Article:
The global marketer’s lot is not a happy one. “How do I align Canada, India, South Africa and Europe?” is the kind of familiar lament that I hear from my clients in the global CMO hot seat.
It’s a constant tangle of barter and compromise. One market wants more emotion in the brand story, a second wants it far harder-edged, the others demand innovation or quirkiness or some kind of ‘challenger narrative’. It’s not such a small planet after all.
Behind such national special pleading invariably you will sense the brooding presence of the local advertising team. Ad agencies, even the big, supposedly global, ones, are implacable haters of cross-border branding. Their motto might as well be: “That won’t work here.”
This 1950s world view not only blinds them to the potential beauty of cross-cultural solutions, but, perversely, also distracts them from acknowledging a genuine schism much closer to home: the growing gulf between people who live in cities and those who don’t.
I was reminded of this human truth a few years back, on Unilever’s Lipton Tea brand. The global team had devised an imaginative new positioning, and decided to test it first in the brand’s two biggest markets: the US and Japan. Focus groups were conducted in New York, the American Midwest, San Francisco and Tokyo.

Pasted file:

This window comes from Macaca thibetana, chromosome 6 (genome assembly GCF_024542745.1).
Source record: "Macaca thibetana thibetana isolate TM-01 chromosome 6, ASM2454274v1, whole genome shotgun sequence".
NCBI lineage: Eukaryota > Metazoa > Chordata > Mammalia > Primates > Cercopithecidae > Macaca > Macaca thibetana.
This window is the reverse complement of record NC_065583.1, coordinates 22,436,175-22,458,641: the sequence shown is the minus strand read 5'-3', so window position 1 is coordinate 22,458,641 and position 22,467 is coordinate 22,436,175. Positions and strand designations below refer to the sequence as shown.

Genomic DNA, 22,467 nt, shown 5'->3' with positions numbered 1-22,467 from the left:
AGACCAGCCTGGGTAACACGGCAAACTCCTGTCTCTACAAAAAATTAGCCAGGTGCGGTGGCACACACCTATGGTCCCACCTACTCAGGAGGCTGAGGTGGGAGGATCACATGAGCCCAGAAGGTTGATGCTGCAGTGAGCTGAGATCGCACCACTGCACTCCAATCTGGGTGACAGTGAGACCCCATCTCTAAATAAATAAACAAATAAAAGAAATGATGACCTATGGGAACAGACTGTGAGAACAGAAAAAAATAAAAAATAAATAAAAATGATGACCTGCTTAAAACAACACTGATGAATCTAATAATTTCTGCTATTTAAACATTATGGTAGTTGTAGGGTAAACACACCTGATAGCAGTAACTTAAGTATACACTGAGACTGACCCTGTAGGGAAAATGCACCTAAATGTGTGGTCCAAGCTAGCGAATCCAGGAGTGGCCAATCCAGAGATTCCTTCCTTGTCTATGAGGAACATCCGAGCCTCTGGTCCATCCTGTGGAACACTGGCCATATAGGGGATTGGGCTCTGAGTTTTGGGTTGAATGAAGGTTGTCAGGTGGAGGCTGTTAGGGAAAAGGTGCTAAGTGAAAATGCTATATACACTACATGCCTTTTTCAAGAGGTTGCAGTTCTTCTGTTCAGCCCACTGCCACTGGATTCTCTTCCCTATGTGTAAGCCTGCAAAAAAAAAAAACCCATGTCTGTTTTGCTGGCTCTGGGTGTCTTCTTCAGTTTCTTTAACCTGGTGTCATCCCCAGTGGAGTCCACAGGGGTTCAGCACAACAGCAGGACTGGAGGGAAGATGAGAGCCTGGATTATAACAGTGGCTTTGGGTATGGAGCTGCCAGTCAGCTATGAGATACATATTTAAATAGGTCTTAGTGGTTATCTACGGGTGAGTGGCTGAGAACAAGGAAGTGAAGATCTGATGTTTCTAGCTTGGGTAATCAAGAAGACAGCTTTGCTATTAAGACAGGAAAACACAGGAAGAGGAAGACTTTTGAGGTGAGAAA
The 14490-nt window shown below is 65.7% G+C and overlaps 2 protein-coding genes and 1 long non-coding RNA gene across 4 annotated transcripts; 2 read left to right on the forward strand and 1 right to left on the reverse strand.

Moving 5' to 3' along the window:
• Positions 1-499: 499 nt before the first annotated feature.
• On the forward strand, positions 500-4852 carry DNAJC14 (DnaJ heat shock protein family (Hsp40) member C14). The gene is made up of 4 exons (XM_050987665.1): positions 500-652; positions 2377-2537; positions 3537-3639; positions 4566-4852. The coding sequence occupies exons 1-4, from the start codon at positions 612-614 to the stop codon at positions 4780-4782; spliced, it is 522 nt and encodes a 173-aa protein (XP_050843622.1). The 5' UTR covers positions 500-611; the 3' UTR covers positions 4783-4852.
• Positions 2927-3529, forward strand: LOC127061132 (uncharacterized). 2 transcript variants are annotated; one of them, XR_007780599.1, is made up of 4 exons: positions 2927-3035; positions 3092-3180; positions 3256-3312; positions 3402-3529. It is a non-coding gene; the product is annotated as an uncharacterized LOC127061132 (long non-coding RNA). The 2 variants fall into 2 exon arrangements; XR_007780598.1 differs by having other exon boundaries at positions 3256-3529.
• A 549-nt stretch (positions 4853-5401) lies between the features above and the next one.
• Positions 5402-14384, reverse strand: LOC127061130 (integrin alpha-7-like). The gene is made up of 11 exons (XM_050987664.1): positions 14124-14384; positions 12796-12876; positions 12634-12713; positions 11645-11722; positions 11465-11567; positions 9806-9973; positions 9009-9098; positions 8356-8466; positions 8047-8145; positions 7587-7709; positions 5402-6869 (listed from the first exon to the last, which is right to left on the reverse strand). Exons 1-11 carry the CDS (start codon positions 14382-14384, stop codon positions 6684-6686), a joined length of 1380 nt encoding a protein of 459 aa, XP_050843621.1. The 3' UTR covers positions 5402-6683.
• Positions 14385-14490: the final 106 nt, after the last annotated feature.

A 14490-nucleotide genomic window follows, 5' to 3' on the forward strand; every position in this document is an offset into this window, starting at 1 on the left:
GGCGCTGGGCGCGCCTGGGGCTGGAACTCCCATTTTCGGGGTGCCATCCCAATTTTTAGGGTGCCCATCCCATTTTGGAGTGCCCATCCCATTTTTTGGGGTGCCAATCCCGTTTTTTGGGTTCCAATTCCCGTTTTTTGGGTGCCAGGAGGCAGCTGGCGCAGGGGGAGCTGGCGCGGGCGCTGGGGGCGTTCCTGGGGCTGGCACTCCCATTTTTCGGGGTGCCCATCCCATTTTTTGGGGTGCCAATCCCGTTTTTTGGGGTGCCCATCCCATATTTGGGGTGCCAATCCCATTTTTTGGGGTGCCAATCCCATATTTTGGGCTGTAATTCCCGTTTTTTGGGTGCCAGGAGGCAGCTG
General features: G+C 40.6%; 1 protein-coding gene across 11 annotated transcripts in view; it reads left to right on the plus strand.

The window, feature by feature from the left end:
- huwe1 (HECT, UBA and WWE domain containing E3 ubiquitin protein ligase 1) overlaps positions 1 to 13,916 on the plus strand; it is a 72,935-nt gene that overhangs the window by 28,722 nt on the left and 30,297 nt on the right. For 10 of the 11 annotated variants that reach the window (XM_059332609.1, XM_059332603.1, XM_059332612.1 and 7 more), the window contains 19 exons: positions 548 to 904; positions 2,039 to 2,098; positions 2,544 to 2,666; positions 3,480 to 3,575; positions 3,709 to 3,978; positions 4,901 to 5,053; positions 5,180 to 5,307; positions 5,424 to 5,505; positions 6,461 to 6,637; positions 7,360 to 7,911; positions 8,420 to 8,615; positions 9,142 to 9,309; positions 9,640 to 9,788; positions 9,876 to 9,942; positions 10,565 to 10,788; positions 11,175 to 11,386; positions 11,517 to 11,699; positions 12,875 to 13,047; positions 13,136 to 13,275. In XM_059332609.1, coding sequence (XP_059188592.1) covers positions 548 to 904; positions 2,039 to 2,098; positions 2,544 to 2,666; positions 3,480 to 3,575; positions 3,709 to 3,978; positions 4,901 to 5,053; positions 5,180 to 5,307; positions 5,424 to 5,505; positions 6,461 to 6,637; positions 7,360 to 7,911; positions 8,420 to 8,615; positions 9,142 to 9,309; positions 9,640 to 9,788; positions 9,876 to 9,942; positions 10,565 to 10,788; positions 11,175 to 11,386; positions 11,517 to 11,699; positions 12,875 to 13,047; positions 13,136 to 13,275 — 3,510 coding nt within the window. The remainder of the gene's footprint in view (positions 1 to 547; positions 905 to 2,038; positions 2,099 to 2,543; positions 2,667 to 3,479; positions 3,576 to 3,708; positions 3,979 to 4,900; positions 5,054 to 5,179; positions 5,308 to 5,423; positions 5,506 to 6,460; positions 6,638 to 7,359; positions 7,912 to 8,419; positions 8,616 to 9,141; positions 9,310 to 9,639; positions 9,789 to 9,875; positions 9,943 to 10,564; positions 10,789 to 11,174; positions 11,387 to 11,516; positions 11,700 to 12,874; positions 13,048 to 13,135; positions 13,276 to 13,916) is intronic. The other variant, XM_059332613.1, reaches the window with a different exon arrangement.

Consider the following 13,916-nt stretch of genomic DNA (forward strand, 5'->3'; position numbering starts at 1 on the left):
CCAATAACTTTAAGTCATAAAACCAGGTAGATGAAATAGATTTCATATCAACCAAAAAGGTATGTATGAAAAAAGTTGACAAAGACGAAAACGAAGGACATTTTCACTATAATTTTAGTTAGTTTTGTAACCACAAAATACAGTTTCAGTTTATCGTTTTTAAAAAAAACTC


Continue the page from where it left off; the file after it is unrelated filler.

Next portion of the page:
It wasn’t a great surprise when three of these turned out to be aligned and one not. More surprising was which was the outlier. The urban crowd in New York, San Francisco and Tokyo appreciated the subtleties of the positioning, and the layered shades of meaning of its communications idea. However, the folks in the Midwest, where the groups had a more small-town, rural make-up, were having none of it. They either didn’t get it, or couldn’t relate to it.
The underlying principle both for global and local marketers to keep in mind is this: differences between urban markets across continents tend to be smaller than differences between urban and rural populations within the same country.
That can affect the way in which teams need to come at issues more substantive than just positioning and communications. Whenever I work with my big FMCG clients in the Indian subcontinent, it is striking how distribution, pricing and segmentation strategies all change totally the moment you get away from Delhi, Bangalore or Chennai.
In the still-populous rural markets, brand teams need to master the challenges of micro-distribution, and the need for tiny, single-use packs to hang in tiny, shelfless stores for people with far less disposable income than those in even the poorer cities.
Vastly different rates of economic growth are a higher-order factor that gives rise to the divergent quotidian reality of city and country consumption. In a recent Financial Times editorial piece, the economist Arif Naqvi quoted the example of Indonesia, where national growth is a very respectable 6%. In Jakarta, though, it is sprinting away at 14%.
Viewed through that lens, the Indonesian capital has more in common with distant cities such as Lagos, Delhi or Austin, where growth is also running at double the national level, than it does with its own backyard.